Brookhants School for Girls: infamous site of a series of tragic deaths more than a hundred years ago. Soon to be the subject of a controversial horror movie about the rumoured ‘Brookhants curse’: in the early 1900s, Brookhants students Flo and Clara fell madly in love, brought together by their obsession for a scandalous memoir. A few months later they were found dead in the woods, after a horrific wasp attack, the book lying next to their intertwined bodies. Three more grisly deaths followed before the school was forced to close. Now, the school’s doors are open once more. But as the crew of glamorous young actresses assemble to start filming, past and present begin to blur. And soon it’s impossible to tell quite where the curse ends and Hollywood begins….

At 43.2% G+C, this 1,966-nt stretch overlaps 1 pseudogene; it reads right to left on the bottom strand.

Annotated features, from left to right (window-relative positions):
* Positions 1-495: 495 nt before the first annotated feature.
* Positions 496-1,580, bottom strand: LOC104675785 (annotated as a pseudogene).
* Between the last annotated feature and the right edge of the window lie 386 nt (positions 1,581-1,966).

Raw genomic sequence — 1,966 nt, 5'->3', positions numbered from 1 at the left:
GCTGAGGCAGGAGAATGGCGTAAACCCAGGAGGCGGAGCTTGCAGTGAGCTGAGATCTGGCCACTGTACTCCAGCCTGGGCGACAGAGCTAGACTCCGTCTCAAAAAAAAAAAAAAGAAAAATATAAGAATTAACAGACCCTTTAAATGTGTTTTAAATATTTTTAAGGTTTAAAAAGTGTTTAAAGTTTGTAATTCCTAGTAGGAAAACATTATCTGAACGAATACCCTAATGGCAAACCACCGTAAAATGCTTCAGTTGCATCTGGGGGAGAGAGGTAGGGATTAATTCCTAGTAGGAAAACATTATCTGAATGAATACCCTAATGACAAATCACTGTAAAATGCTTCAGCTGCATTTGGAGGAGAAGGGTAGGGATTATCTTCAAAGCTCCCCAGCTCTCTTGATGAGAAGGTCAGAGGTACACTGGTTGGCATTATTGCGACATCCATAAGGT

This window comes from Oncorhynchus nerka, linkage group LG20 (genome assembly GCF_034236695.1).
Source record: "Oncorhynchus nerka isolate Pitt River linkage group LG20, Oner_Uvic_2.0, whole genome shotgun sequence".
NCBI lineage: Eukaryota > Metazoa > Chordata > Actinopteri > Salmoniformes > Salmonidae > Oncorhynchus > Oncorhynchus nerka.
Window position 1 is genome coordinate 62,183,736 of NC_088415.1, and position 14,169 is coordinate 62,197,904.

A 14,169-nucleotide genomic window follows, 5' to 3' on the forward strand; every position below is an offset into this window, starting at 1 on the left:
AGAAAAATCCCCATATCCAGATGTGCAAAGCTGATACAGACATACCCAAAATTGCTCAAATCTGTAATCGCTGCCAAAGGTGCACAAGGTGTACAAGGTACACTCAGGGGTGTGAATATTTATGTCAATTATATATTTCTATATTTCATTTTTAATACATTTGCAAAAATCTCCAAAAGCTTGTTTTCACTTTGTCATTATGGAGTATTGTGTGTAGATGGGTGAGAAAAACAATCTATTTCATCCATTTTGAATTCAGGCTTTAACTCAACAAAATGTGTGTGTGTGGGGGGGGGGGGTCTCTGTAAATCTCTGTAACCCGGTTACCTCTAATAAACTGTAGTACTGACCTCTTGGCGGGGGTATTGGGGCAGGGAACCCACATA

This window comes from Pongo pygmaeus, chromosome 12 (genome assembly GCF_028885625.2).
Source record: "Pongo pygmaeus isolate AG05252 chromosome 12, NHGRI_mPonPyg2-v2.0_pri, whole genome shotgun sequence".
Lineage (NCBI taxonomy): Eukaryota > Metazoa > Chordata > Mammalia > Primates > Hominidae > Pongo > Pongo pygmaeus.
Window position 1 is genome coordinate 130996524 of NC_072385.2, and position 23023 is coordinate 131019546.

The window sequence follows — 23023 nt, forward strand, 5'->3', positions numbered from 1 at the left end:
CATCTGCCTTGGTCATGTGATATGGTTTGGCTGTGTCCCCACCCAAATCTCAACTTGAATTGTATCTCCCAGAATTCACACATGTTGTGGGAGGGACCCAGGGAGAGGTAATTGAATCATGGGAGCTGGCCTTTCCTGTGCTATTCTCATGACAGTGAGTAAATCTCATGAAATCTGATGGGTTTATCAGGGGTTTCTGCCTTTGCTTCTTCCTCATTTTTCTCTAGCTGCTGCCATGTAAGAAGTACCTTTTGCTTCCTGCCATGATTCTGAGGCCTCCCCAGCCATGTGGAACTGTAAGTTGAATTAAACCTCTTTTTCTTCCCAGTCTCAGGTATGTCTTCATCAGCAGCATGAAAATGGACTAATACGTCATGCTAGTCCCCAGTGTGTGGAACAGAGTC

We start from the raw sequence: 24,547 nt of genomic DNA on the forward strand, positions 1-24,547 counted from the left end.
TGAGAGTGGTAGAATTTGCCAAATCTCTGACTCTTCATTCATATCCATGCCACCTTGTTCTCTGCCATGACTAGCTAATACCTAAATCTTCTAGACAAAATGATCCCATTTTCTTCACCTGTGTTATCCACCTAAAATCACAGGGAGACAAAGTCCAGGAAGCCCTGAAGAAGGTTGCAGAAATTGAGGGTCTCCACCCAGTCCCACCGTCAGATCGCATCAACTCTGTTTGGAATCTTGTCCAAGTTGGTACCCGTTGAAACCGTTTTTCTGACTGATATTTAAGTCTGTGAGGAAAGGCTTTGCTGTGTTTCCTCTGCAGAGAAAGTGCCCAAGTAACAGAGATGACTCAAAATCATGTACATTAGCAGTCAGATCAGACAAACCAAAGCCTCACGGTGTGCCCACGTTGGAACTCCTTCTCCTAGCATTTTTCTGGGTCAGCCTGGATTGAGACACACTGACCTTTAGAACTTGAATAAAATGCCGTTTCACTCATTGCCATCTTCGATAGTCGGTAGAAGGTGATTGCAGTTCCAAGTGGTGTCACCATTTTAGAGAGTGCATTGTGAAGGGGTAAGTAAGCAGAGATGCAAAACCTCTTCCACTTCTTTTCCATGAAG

The Seven Husbands of Evelyn Hugo by Taylor Jenkins Reid

Aging and reclusive Hollywood movie icon Evelyn Hugo is finally ready to tell the truth about her glamorous and scandalous life. But when she chooses unknown magazine reporter Monique Grant for the job, no one in the journalism community is more astounded than Monique herself. Why her? Why now? 

Monique is not exactly on top of the world. Her husband, David, has left her, and her career has stagnated. Regardless of why Evelyn has chosen her to write her biography, Monique is determined to use this opportunity to jump-start her career. Summoned to Evelyn’s Upper East Side apartment, Monique listens as Evelyn unfurls her story: from making her way to Los Angeles in the 1950s to her decision to leave show business in the late ’80s and, of course, the seven husbands along the way. As Evelyn’s life unfolds – revealing a ruthless ambition, an unexpected friendship, and a great forbidden love – Monique begins to feel a very a real connection to the actress. But as Evelyn’s story catches up with the present, it becomes clear that her life intersects with Monique’s own in tragic and irreversible ways. 


Dona Juanita and the Love of Boys, by Gabrielle Everall